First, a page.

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New Prognosis Marker for Uterine Cancer Identified

New Prognosis Marker for Uterine Cancer Identified

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  • Scientists from Leuven Cancer Institute have identified a protein which is a potential biomarker for prognosis and therapy for patients with leiomyosarcoma.
  • The protein was found in high grade tumors rather than in low grade tumors.
  • The presence of the protein was associated with better response to PI3K/mTOR inhibitors.

A research team from the Leuven Cancer Institute in Belgium has identified a protein marker of prognosis for leiomyosarcoma, a difficult to treat uterine sarcoma. Initial studies have shown that patients who have the protein P-S6S240 respond well to PI3K/mTOR inhibitors.

The study that was published in The American Association for Cancer Research's Journal of Clinical Cancer Research was led by Dr. Frédéric Amant who is a professor at the Leuven Cancer Institute (Belgium) and at the Netherlands Cancer Institute (Amsterdam)


Identifying the Protein Marker

The research team identified 5 proteins from 288 uterine sarcoma samples analyzed, which included
  • 157 leiomyosarcomas
  • 52 benign uterine stromal tumors
  • Endometrial sarcomas
  • Adenosarcomas
  • Certain other undifferentiated types of cancer
  • 41 normal uterine tissues
The study aided in finding that the presence of the activated S6 ribosomal protein P-S6S240 was 32% higher in high-grade tumors when compared to 9% in low-grade tumors. The P-S6S240 protein present in patients with leiomyosarcoma was also indicative of
  • Shorter span of progression-free survival
  • Disease-specific survival
The newly identified protein marker P-S6S240 is involved in the PI3K/mTOR cell-signaling pathway, which is associated with stimulation of cancer growth.

Validation Studies

Human tumor fragments were implanted into mice by the research team to get five leiomyosarcoma patient-derived xenograft (PDX) models. These mice were then treated with PI3K/mTOR inhibitors and it was found that
  • The tumor shrunk in two xenograft mice models
  • The tumor remained stable in the third model
  • There was reduced growth of tumor in the fourth model
The xenograft model that did not respond to the treatment with PI3K/mTOR inhibitor did not contain the activated S6 protein, as evidenced by the negative result in the test. All other xenograft models of mice responded positively to the S6 protein. The scientists who were involved in the study, thus stated that the protein could be used as a therapy marker by attacking them with PI3K/mTOR inhibitors. This protein can further be used as a prognosis marker as uterine leiomyosarcoma patients who had activated S6 protein relapsed faster.

New Generation mTOR Inhibitors

Previous versions of mTOR inhibitors that were used in the treatment of uterine leiomyosarcoma targeted only certain active mTOR complexes with minimal response and were associated with increased toxicity. The Food and Drug Administration (FDA), therefore, did not approve these drugs. The scientists involved in the study used new-generation dual PI3K/mTOR inhibitors [BEZ235; dactolisib], which were found to have better efficacies when compared to the earlier ones. Dr. Amant added that the strong response obtained on using PI3K/mTOR inhibitors was rare for leiomyosarcomas. Research into development of drugs that had an acceptable level of toxicity was important to ensure safety.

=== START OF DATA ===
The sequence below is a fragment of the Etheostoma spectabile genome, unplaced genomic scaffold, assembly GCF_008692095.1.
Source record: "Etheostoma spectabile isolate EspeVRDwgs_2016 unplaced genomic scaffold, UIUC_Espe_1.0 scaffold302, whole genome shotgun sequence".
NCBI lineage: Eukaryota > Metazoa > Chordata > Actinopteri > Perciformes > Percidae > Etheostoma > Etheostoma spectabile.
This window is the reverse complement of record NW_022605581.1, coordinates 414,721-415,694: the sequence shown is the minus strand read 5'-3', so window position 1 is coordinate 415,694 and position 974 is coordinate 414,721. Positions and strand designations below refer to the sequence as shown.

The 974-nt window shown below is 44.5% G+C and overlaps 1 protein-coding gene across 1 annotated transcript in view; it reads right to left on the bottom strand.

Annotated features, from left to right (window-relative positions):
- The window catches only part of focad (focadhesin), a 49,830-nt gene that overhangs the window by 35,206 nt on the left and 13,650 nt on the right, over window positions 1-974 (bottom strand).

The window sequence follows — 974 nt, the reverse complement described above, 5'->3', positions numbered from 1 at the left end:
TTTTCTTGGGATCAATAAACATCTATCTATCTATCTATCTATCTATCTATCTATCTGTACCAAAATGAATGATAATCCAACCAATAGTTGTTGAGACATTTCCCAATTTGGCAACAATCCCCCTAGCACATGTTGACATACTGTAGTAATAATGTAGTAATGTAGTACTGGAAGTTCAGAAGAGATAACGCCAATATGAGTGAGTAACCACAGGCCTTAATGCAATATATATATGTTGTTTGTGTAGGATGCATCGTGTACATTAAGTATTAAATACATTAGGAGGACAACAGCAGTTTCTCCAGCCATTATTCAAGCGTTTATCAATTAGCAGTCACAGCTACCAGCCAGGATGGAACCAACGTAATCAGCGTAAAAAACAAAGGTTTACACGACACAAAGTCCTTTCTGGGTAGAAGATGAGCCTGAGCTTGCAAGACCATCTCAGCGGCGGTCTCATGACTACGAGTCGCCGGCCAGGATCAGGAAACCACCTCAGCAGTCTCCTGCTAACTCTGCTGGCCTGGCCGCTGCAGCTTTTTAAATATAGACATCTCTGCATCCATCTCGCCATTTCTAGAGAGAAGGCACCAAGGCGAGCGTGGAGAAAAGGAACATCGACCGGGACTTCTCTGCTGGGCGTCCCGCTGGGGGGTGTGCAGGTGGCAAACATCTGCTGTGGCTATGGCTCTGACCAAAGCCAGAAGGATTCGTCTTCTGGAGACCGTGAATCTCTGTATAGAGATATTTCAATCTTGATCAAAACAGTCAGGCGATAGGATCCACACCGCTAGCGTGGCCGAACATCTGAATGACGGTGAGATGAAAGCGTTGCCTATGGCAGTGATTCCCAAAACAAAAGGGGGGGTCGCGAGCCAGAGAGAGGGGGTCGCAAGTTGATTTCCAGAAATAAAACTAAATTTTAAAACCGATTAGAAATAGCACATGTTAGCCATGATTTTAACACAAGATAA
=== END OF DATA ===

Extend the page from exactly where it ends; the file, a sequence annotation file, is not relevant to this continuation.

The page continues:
There are very few studies that are conducted on uterine sarcomas, as the disease is very rare. However, the disease grows rapidly and is difficult to treat, which makes it imperative to identify a method of treatment. Leiomyosarcomas occur less significantly, but the findings from the current study warrant further research into the use of PI3K/mTOR inhibitors against this disease.

The xenograft mice that were used in the study did not have a good immune system; therefore, immune responses to the treatment and toxicities could not be ascertained as a part of the study.

The identification of a protein biomarker that serves as a method of determining treatment choice as well as a prognostic marker for patients with leiomyosarcomas will aid in better treatment and care for such patients.

Uterine Carcinomas

About 95% of the cancers that occur in the uterus originate in the endometrium, called endometrial cancer. Uterine sarcomas constitute 2 to 5 % of all uterine carcinomas and originate from other tissues, like the muscles and tissues of the uterus that begin to grow at an abnormal rate. Other forms of uterine carcinomas include clear cell carcinoma, uterine papillary serous carcinoma and carcinosarcoma.
  • In the U.S, uterine cancer is the fourth most common cancer for women.
  • Around 60,050 women in the United States are diagnosed with uterine cancer every year.
  • An estimated 10,470 women die due to the disease every year.
  • Uterine cancer is the sixth most common cause of cancer related death among women.
  • The 5 year survival rate for uterine cancer is 82%.
  • Leiomyosarcomas constitute 30% of all uterine sarcomas (National Cancer Institute).
  • The 5 year survival rate for women with leiomyosarcomas is 50%.
Dr. Amant stated that the research team wanted to identify new protein targets for the various types of uterine cancer to improve treatment options and disease identification. The team further analyzed if the new targets identified could be used as biomarkers for determining the prognosis of the condition. The need to identify biomarkers is important as newer therapies for cancer are very expensive; also, particular treatment methods could be validated based on these biomarkers.

References :
  1. Uterine Sarcoma Facts - (https://www.seattlecca.org/diseases/uterine-sarcoma/uterine-sarcoma-facts)
Source: Medindia

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